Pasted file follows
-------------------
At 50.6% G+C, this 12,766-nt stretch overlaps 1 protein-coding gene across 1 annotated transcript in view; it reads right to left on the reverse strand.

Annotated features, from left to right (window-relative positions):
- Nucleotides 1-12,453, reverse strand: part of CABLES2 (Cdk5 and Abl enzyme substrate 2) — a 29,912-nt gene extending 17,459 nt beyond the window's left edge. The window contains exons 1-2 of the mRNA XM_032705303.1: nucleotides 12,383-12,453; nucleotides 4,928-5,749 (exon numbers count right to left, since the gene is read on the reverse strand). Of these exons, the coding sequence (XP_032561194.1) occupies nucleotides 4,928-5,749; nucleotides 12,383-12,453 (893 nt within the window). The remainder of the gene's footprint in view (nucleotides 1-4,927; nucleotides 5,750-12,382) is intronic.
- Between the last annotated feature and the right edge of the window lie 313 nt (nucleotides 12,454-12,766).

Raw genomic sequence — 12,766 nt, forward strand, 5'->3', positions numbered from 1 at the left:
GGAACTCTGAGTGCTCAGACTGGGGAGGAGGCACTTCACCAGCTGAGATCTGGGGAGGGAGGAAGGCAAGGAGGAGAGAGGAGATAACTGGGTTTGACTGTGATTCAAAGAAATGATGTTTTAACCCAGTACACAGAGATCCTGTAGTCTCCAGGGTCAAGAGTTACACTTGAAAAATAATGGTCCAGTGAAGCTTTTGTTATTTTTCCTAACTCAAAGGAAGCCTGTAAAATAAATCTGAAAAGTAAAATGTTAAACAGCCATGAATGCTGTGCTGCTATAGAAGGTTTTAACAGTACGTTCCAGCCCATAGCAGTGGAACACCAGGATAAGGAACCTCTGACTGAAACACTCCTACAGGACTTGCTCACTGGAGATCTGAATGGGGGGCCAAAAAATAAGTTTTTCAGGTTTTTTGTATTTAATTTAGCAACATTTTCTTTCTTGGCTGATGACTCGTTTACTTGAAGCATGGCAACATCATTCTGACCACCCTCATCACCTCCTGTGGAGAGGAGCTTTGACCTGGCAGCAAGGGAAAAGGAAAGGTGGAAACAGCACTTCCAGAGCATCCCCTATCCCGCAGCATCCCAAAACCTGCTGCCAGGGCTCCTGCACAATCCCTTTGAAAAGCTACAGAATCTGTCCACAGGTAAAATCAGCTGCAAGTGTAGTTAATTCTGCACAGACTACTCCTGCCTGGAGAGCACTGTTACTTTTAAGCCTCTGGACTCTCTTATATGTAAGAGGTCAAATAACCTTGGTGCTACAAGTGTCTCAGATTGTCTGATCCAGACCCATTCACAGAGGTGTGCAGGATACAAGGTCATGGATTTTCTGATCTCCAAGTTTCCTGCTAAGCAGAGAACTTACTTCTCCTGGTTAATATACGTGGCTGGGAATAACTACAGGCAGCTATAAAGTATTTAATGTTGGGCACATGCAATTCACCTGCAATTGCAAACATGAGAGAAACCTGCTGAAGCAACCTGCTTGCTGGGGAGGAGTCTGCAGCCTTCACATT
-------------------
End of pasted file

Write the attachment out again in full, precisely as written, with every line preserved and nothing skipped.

At 50.6% G+C, this 12,766-nt stretch overlaps 1 protein-coding gene across 1 annotated transcript in view; it reads right to left on the reverse strand.

Annotated features, from left to right (window-relative positions):
- Nucleotides 1-12,453, reverse strand: part of CABLES2 (Cdk5 and Abl enzyme substrate 2) — a 29,912-nt gene extending 17,459 nt beyond the window's left edge. The window contains exons 1-2 of the mRNA XM_032705303.1: nucleotides 12,383-12,453; nucleotides 4,928-5,749 (exon numbers count right to left, since the gene is read on the reverse strand). Of these exons, the coding sequence (XP_032561194.1) occupies nucleotides 4,928-5,749; nucleotides 12,383-12,453 (893 nt within the window). The remainder of the gene's footprint in view (nucleotides 1-4,927; nucleotides 5,750-12,382) is intronic.
- Between the last annotated feature and the right edge of the window lie 313 nt (nucleotides 12,454-12,766).

Raw genomic sequence — 12,766 nt, forward strand, 5'->3', positions numbered from 1 at the left:
GGAACTCTGAGTGCTCAGACTGGGGAGGAGGCACTTCACCAGCTGAGATCTGGGGAGGGAGGAAGGCAAGGAGGAGAGAGGAGATAACTGGGTTTGACTGTGATTCAAAGAAATGATGTTTTAACCCAGTACACAGAGATCCTGTAGTCTCCAGGGTCAAGAGTTACACTTGAAAAATAATGGTCCAGTGAAGCTTTTGTTATTTTTCCTAACTCAAAGGAAGCCTGTAAAATAAATCTGAAAAGTAAAATGTTAAACAGCCATGAATGCTGTGCTGCTATAGAAGGTTTTAACAGTACGTTCCAGCCCATAGCAGTGGAACACCAGGATAAGGAACCTCTGACTGAAACACTCCTACAGGACTTGCTCACTGGAGATCTGAATGGGGGGCCAAAAAATAAGTTTTTCAGGTTTTTTGTATTTAATTTAGCAACATTTTCTTTCTTGGCTGATGACTCGTTTACTTGAAGCATGGCAACATCATTCTGACCACCCTCATCACCTCCTGTGGAGAGGAGCTTTGACCTGGCAGCAAGGGAAAAGGAAAGGTGGAAACAGCACTTCCAGAGCATCCCCTATCCCGCAGCATCCCAAAACCTGCTGCCAGGGCTCCTGCACAATCCCTTTGAAAAGCTACAGAATCTGTCCACAGGTAAAATCAGCTGCAAGTGTAGTTAATTCTGCACAGACTACTCCTGCCTGGAGAGCACTGTTACTTTTAAGCCTCTGGACTCTCTTATATGTAAGAGGTCAAATAACCTTGGTGCTACAAGTGTCTCAGATTGTCTGATCCAGACCCATTCACAGAGGTGTGCAGGATACAAGGTCATGGATTTTCTGATCTCCAAGTTTCCTGCTAAGCAGAGAACTTACTTCTCCTGGTTAATATACGTGGCTGGGAATAACTACAGGCAGCTATAAAGTATTTAATGTTGGGCACATGCAATTCACCTGCAATTGCAAACATGAGAGAAACCTGCTGAAGCAACCTGCTTGCTGGGGAGGAGTCTGCAGCCTTCACATT